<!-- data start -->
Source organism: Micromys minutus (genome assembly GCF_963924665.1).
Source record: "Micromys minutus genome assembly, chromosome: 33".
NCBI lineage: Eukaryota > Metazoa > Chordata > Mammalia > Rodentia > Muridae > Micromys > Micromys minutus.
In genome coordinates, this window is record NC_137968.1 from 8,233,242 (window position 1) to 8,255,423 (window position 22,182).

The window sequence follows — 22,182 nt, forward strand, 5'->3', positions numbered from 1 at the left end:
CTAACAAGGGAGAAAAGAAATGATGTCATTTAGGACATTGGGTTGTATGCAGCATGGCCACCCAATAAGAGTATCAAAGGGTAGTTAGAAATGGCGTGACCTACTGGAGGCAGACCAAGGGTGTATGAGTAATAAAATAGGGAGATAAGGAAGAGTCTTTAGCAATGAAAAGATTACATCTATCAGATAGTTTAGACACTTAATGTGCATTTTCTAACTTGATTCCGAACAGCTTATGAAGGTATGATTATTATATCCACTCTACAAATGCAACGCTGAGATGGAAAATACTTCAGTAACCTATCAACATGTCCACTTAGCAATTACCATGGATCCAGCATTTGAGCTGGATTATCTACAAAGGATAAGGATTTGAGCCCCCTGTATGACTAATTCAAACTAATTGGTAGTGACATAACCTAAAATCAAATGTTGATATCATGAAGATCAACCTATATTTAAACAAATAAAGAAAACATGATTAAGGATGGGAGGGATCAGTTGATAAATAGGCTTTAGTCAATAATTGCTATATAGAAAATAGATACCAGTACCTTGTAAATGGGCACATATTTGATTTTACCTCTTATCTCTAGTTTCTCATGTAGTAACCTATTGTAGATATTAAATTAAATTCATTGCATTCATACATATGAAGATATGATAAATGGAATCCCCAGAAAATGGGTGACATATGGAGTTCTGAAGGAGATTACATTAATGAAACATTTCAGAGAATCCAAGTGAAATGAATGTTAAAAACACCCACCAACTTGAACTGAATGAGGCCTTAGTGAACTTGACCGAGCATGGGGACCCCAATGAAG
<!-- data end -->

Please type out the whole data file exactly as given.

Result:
Source organism: Micromys minutus (genome assembly GCF_963924665.1).
Source record: "Micromys minutus genome assembly, chromosome: 33".
NCBI lineage: Eukaryota > Metazoa > Chordata > Mammalia > Rodentia > Muridae > Micromys > Micromys minutus.
In genome coordinates, this window is record NC_137968.1 from 8,233,242 (window position 1) to 8,255,423 (window position 22,182).

The window sequence follows — 22,182 nt, forward strand, 5'->3', positions numbered from 1 at the left end:
CTAACAAGGGAGAAAAGAAATGATGTCATTTAGGACATTGGGTTGTATGCAGCATGGCCACCCAATAAGAGTATCAAAGGGTAGTTAGAAATGGCGTGACCTACTGGAGGCAGACCAAGGGTGTATGAGTAATAAAATAGGGAGATAAGGAAGAGTCTTTAGCAATGAAAAGATTACATCTATCAGATAGTTTAGACACTTAATGTGCATTTTCTAACTTGATTCCGAACAGCTTATGAAGGTATGATTATTATATCCACTCTACAAATGCAACGCTGAGATGGAAAATACTTCAGTAACCTATCAACATGTCCACTTAGCAATTACCATGGATCCAGCATTTGAGCTGGATTATCTACAAAGGATAAGGATTTGAGCCCCCTGTATGACTAATTCAAACTAATTGGTAGTGACATAACCTAAAATCAAATGTTGATATCATGAAGATCAACCTATATTTAAACAAATAAAGAAAACATGATTAAGGATGGGAGGGATCAGTTGATAAATAGGCTTTAGTCAATAATTGCTATATAGAAAATAGATACCAGTACCTTGTAAATGGGCACATATTTGATTTTACCTCTTATCTCTAGTTTCTCATGTAGTAACCTATTGTAGATATTAAATTAAATTCATTGCATTCATACATATGAAGATATGATAAATGGAATCCCCAGAAAATGGGTGACATATGGAGTTCTGAAGGAGATTACATTAATGAAACATTTCAGAGAATCCAAGTGAAATGAATGTTAAAAACACCCACCAACTTGAACTGAATGAGGCCTTAGTGAACTTGACCGAGCATGGGGACCCCAATGAAG